On the one hand, modern technology makes our lives a lot easier, but on the other hand it may cause anxiety in some people. Most people admit they can not go on without smartphones. These devices, integrating many features in the form of a communicator, camera, music player, navigation or notepad, give us a sense of security and control over various aspects of life. On the average we reach for them... 34 times a day! Are you addicted to your phone? Let us see.
It is an abbreviation for “no mobile phone”. People who suffer from this disorder experience anxiety when they realise they do not carry their phone, their smartphone is out of service area or its battery is almost discharged. Research indicates that approx. 77% of people aged under 25 declare anxiety in these situations. Although this percentage falls for the older generation, it is still at a high level. Among people aged 25-34 it amounts to 64%.
“Fear Of Missing Out” most often affects people with low fulfilment of need for satisfaction in the area of their competencies, relationships or autonomy. It is a feeling of fear that as a result of lack of access to the phone we will miss something important. It is expressed by compulsive checking of communicators and portals, so that nothing escapes our attention. A few minutes delay in reading the news and we might lose the chance of a lifetime, the consequences of which will be irreversible. Therefore, we react as quickly as possible. This applies both to messages addressed directly to us, as well as those regarding the content published on a variety of social networks. Unfortunately, often it is connected with the reduction of professional efficiency, problems with concentration while performing tasks and procrastination. Audible and visual conveniences in the form of push allow us to keep on track all the time.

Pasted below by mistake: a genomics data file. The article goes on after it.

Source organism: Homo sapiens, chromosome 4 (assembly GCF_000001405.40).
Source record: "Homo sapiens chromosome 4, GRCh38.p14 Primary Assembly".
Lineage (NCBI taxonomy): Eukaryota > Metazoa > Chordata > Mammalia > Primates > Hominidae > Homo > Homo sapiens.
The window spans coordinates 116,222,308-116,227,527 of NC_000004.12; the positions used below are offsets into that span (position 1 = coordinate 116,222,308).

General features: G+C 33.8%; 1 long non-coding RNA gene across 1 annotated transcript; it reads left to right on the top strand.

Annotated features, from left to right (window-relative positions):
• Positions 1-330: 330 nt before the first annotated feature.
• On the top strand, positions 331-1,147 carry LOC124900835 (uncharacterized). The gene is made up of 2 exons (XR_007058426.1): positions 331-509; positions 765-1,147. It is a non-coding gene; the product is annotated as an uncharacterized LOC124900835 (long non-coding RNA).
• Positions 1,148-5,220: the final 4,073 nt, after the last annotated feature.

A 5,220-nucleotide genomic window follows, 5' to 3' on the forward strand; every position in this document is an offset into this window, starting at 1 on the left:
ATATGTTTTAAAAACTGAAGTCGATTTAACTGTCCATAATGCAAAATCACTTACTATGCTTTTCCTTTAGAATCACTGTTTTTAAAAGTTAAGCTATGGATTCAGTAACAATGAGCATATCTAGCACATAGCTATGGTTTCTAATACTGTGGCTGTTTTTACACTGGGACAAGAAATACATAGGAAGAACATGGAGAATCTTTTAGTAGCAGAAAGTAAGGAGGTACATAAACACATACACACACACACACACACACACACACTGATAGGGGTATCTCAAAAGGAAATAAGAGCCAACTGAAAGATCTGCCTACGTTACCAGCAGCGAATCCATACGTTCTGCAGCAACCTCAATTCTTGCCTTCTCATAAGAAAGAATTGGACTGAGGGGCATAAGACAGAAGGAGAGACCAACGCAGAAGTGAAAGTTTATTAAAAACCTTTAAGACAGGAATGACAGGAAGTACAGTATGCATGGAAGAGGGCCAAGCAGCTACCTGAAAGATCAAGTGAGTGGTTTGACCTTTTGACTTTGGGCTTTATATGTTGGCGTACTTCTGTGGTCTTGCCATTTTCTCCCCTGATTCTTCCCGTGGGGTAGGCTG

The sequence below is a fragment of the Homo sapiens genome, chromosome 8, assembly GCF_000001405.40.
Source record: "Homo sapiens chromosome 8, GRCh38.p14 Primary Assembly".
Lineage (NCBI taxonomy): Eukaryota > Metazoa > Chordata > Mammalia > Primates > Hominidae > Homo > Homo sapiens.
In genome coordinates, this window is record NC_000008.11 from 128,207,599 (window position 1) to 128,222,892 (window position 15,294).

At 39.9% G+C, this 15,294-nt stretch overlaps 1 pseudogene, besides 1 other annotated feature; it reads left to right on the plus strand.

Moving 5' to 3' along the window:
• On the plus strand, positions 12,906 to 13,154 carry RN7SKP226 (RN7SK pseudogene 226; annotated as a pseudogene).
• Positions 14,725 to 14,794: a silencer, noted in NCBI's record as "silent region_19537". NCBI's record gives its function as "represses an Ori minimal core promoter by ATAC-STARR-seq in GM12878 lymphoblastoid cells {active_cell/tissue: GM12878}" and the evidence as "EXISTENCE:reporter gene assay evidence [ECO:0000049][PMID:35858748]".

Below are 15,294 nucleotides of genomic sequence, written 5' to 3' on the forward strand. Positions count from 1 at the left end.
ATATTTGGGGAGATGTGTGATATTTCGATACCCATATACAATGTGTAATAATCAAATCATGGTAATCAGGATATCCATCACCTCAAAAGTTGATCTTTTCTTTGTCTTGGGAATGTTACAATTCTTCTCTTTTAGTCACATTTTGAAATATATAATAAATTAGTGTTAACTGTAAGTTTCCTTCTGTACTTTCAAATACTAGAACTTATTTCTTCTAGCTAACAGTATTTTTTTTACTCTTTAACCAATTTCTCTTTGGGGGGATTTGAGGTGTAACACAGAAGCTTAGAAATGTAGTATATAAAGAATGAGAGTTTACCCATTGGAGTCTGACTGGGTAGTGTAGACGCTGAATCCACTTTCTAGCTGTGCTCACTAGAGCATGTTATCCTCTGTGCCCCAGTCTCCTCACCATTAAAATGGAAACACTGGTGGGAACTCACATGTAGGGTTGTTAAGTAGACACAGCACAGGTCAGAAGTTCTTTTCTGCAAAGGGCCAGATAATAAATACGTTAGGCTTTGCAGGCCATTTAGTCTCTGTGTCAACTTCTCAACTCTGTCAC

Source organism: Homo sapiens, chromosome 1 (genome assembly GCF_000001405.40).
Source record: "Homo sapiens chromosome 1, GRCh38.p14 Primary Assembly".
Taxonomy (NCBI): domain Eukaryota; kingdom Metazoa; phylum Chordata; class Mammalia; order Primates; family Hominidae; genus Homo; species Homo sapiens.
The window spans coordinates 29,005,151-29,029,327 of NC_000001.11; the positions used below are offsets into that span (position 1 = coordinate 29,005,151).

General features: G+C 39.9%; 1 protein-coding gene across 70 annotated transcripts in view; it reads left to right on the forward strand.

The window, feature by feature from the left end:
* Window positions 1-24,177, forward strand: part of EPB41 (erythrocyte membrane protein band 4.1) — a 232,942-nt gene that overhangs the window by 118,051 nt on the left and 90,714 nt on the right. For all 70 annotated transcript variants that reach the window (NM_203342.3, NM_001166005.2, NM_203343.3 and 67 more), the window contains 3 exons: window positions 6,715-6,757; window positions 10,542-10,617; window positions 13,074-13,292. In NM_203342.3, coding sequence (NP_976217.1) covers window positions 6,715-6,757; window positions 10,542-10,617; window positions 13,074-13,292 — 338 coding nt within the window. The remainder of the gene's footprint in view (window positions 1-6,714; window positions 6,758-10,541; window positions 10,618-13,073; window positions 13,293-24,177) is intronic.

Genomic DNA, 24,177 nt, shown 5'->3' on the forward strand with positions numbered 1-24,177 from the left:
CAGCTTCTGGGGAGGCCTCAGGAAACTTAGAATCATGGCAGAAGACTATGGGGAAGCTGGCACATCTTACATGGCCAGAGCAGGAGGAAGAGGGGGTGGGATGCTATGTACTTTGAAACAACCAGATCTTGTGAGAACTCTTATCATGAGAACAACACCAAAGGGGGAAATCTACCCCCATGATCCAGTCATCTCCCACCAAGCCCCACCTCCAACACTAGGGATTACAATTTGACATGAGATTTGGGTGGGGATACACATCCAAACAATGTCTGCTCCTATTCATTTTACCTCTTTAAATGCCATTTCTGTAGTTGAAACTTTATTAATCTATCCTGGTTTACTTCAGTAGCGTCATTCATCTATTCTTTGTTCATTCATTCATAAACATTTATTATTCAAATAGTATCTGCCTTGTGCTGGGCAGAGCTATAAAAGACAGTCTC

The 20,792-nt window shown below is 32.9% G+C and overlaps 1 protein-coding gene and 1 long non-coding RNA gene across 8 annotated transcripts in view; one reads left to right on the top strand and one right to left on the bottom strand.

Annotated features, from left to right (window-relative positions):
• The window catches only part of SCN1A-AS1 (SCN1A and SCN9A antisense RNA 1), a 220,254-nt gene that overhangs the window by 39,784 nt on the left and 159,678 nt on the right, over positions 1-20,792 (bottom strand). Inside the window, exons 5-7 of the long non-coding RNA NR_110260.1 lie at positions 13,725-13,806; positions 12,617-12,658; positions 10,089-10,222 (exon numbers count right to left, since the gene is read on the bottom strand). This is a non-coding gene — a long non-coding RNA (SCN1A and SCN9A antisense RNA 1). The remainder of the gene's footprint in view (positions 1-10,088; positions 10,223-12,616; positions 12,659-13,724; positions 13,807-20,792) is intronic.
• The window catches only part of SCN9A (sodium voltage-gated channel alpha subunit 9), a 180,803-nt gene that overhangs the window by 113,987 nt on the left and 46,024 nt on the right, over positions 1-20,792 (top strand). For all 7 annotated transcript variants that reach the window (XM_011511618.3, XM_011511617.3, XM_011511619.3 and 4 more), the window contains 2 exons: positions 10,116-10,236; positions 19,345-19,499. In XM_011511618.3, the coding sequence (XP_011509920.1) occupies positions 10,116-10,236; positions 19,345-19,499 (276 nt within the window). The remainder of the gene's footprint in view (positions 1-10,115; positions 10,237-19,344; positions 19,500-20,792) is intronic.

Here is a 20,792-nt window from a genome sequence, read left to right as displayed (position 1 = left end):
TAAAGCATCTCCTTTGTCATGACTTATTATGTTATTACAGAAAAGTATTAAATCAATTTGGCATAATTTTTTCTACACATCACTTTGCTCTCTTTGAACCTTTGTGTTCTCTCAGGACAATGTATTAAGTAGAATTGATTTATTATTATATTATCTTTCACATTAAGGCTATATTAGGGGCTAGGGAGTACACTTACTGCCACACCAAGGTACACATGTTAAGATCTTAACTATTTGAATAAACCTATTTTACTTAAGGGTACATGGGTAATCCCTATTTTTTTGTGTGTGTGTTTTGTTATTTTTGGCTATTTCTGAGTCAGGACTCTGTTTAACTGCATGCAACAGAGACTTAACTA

This is the acronym for “Human Phantom Vibration Syndrome.” Have you ever reached for your phone, because you thought you have just received a message? Probably everyone experienced that situation. What could be the cause for such behaviour? Certainly there are many. One of them is the feeling of excessive tension we want to quickly relieve. This may also be caused by mirror neurons that are activated at a time when we see another person receiving a message or reaching for the phone. Most people then reach for their phones without thinking to see if anyone is trying to contact them. Sometimes also apart from feeling vibrations people experience sound hallucinations, and contrary to appearances, it is not a rare phenomenon.
Naturally, we also can not fail to mention technophobia, which is an irrational fear of technology. The life of technophobes in today's world ruled by modern technical solutions, focused on rapid transmission of information via mobile devices, is not easy. What is technophobia? It is a special kind of phobia of technology that is anything that might be associated with the progress, development and modernity identified as a threat to humanity. It arises as a result of contact with the causative agent of a sense of fear, e.g. a tablet, computer or smartphone. What are the symptoms? The most common symptoms are: increased heart rate, shortness of breath, dizziness, increased sweating and panic.
We live in a world which turns more and more quickly. We do not have the time to stop for a moment and reflect. We build our perfect world in the online space, being dependent on access to information. But perhaps it is worth appreciating the reality that surrounds us, which can not be just switched off using the OFF button? Let us ask ourselves, what we really want in life, what we dream about, what makes us happy. Let us not think of what we “have to” do, because it is expected of us. Let us appreciate the friends we have in the real world, they certainly can not be replaced by a hundred of Facebook friends.